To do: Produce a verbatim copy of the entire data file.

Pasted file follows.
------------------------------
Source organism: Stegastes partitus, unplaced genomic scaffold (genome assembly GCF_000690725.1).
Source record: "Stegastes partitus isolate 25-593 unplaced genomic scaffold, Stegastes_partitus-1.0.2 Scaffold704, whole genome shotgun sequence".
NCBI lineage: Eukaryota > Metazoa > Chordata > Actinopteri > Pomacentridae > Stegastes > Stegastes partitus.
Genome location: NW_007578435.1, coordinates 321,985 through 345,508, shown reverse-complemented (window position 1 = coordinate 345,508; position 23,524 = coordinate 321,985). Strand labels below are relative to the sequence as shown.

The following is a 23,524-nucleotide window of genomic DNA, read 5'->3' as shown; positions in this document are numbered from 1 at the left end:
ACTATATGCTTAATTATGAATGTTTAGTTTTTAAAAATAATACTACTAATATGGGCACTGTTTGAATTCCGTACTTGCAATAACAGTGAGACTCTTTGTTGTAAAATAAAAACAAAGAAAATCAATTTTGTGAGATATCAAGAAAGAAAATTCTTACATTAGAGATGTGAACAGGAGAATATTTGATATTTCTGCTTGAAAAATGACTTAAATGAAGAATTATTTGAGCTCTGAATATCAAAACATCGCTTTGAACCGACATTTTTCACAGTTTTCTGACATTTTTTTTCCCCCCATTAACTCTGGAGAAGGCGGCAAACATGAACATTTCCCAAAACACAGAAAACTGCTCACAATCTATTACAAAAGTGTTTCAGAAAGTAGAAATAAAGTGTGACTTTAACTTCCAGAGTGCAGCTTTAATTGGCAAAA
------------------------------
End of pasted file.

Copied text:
Source organism: Stegastes partitus, unplaced genomic scaffold (genome assembly GCF_000690725.1).
Source record: "Stegastes partitus isolate 25-593 unplaced genomic scaffold, Stegastes_partitus-1.0.2 Scaffold704, whole genome shotgun sequence".
NCBI lineage: Eukaryota > Metazoa > Chordata > Actinopteri > Pomacentridae > Stegastes > Stegastes partitus.
Genome location: NW_007578435.1, coordinates 321,985 through 345,508, shown reverse-complemented (window position 1 = coordinate 345,508; position 23,524 = coordinate 321,985). Strand labels below are relative to the sequence as shown.

The following is a 23,524-nucleotide window of genomic DNA, read 5'->3' as shown; positions in this document are numbered from 1 at the left end:
ACTATATGCTTAATTATGAATGTTTAGTTTTTAAAAATAATACTACTAATATGGGCACTGTTTGAATTCCGTACTTGCAATAACAGTGAGACTCTTTGTTGTAAAATAAAAACAAAGAAAATCAATTTTGTGAGATATCAAGAAAGAAAATTCTTACATTAGAGATGTGAACAGGAGAATATTTGATATTTCTGCTTGAAAAATGACTTAAATGAAGAATTATTTGAGCTCTGAATATCAAAACATCGCTTTGAACCGACATTTTTCACAGTTTTCTGACATTTTTTTTCCCCCCATTAACTCTGGAGAAGGCGGCAAACATGAACATTTCCCAAAACACAGAAAACTGCTCACAATCTATTACAAAAGTGTTTCAGAAAGTAGAAATAAAGTGTGACTTTAACTTCCAGAGTGCAGCTTTAATTGGCAAAA